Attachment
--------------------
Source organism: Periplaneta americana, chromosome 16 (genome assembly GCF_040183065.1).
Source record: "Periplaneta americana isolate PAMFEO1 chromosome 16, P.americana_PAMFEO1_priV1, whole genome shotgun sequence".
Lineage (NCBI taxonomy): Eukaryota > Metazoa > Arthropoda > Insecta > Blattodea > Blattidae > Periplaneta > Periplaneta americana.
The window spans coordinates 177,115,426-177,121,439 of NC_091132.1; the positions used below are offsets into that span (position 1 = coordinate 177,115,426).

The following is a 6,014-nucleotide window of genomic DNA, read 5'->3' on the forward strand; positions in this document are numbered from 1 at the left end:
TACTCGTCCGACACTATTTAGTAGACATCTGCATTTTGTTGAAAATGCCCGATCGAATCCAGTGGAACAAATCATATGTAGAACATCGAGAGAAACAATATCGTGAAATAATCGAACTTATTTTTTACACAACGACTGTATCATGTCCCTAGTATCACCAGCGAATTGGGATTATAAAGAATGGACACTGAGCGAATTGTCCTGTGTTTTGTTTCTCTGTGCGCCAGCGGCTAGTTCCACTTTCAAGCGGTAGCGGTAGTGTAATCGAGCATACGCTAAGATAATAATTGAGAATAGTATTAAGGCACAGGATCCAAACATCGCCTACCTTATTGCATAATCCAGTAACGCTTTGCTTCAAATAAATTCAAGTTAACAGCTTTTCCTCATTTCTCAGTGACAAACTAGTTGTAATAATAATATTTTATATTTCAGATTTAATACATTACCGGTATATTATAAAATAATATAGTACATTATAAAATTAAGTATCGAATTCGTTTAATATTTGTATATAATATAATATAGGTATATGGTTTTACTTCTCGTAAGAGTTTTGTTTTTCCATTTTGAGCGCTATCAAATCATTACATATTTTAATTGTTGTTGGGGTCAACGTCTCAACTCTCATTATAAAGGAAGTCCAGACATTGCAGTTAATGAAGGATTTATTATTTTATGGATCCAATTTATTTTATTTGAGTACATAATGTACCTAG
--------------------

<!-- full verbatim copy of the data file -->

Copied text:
Source organism: Periplaneta americana, chromosome 16 (genome assembly GCF_040183065.1).
Source record: "Periplaneta americana isolate PAMFEO1 chromosome 16, P.americana_PAMFEO1_priV1, whole genome shotgun sequence".
Lineage (NCBI taxonomy): Eukaryota > Metazoa > Arthropoda > Insecta > Blattodea > Blattidae > Periplaneta > Periplaneta americana.
The window spans coordinates 177,115,426-177,121,439 of NC_091132.1; the positions used below are offsets into that span (position 1 = coordinate 177,115,426).

The following is a 6,014-nucleotide window of genomic DNA, read 5'->3' on the forward strand; positions in this document are numbered from 1 at the left end:
TACTCGTCCGACACTATTTAGTAGACATCTGCATTTTGTTGAAAATGCCCGATCGAATCCAGTGGAACAAATCATATGTAGAACATCGAGAGAAACAATATCGTGAAATAATCGAACTTATTTTTTACACAACGACTGTATCATGTCCCTAGTATCACCAGCGAATTGGGATTATAAAGAATGGACACTGAGCGAATTGTCCTGTGTTTTGTTTCTCTGTGCGCCAGCGGCTAGTTCCACTTTCAAGCGGTAGCGGTAGTGTAATCGAGCATACGCTAAGATAATAATTGAGAATAGTATTAAGGCACAGGATCCAAACATCGCCTACCTTATTGCATAATCCAGTAACGCTTTGCTTCAAATAAATTCAAGTTAACAGCTTTTCCTCATTTCTCAGTGACAAACTAGTTGTAATAATAATATTTTATATTTCAGATTTAATACATTACCGGTATATTATAAAATAATATAGTACATTATAAAATTAAGTATCGAATTCGTTTAATATTTGTATATAATATAATATAGGTATATGGTTTTACTTCTCGTAAGAGTTTTGTTTTTCCATTTTGAGCGCTATCAAATCATTACATATTTTAATTGTTGTTGGGGTCAACGTCTCAACTCTCATTATAAAGGAAGTCCAGACATTGCAGTTAATGAAGGATTTATTATTTTATGGATCCAATTTATTTTATTTGAGTACATAATGTACCTAG